100b yuan outlay to cope with dam impact
Shi Jiangtao in Beijing
Beijing plans to spend nearly 100 billion yuan (HK$113 billion) in the next decade to cope with the enormous social and environmental impact of the Three Gorges Dam, with landslide repairs, pollution cleanups and efforts to lift a stagnant economy listed as top priorities.
Although the plan is still being drafted, it is expected from next year to meet many 'unexpected' challenges stemming from the rising waters behind the 185-metre-high concrete dam, according to Wang Xiaofeng, a top official in charge of the project.
Mr Wang, director of the State Council's Three Gorges Project Construction Committee's executive office, said the world's largest hydropower project was originally scheduled to be completed by the end of this year.
'There is still a lot of work to finish, and it is unlikely we will have an official ceremony marking the completion of the project this year,' he said in a recent interview with the South China Morning Post.
Apart from the Three Gorges reservoir region, Mr Wang said, the new plan would also cover the middle reaches of the Yangtze River - including lakes Dongting and Poyang, which have been adversely affected by the project - for the next 10 to 20 years.
With water levels reaching the reservoir's maximum of 175 metres above sea level last year, the dam area recorded a sharp rise in often deadly landsides, minor earthquakes, pollution disasters and other hazards.
At least 98.9 billion yuan would be needed by 2020 for the Three Gorges project, said a Caijing website report, citing the Yangtze River Water Resources Commission, which is drafting the plan.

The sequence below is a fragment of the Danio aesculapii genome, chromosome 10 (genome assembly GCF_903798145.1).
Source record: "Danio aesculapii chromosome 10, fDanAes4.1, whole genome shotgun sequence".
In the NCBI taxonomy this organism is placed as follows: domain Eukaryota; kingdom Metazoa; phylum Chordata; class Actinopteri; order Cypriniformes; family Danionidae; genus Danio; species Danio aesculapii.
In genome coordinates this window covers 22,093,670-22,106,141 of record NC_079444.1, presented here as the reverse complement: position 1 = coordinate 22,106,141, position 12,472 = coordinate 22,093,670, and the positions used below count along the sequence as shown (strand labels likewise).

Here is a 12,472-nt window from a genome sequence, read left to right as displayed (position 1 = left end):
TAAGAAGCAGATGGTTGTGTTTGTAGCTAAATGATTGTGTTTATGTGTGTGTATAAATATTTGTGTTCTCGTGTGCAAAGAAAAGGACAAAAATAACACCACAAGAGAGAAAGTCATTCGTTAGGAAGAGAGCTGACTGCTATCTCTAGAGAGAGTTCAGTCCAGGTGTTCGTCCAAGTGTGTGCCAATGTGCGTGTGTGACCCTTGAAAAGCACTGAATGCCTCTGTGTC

Of the total investment, 38.2 billion yuan has been earmarked to tackle environmental problems, such as waste and sewage treatment.
But it did not specify how much would be spent to tackle geological hazards and complete the controversial resettlement scheme of millions of people.
Over the past decade, most of the 1.4 million people displaced by the project from 20 cities and counties in Chongqing and Hubei have been sent to either higher ground nearby or different locations across the country. But the task of helping people to adjust to their new lives remains a headache for authorities.
Despite Beijing's announcement that the dam, officially billed at 200 billion yuan and widely seen as the country's top prestige project of the past three decades, was 'basically completed' in 2007, mainland officials have publicly expressed concerns that the mammoth project could turn into a catastrophe.
Environmentalists opposed the plan, saying the government had yet to explain why the project had become an abyss of public funding.
Dai Qing, a writer and fierce critic of the project, said the money would never be enough to solve the problems created by the reservoir.